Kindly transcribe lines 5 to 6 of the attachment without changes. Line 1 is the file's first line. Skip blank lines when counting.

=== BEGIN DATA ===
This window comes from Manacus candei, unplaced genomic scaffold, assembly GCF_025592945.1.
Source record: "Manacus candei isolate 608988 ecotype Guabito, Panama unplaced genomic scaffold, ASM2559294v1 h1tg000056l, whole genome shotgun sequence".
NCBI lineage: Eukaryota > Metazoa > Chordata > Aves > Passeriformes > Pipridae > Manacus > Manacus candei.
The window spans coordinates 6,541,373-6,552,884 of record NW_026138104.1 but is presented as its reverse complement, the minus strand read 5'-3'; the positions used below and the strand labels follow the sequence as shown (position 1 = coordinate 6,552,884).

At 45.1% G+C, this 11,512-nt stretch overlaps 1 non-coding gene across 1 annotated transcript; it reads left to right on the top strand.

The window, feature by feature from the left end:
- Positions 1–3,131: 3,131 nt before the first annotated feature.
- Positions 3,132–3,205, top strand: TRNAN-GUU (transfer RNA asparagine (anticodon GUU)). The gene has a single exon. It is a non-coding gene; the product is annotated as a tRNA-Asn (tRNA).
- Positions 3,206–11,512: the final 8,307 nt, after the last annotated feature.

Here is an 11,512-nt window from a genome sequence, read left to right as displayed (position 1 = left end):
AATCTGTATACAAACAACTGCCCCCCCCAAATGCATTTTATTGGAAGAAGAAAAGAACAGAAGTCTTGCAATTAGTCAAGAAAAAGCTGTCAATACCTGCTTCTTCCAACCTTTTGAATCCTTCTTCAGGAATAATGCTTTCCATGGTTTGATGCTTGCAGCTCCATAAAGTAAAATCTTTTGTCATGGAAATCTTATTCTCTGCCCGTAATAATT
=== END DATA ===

At 45.1% G+C, this 11,512-nt stretch overlaps 1 non-coding gene across 1 annotated transcript; it reads left to right on the top strand.

The window, feature by feature from the left end: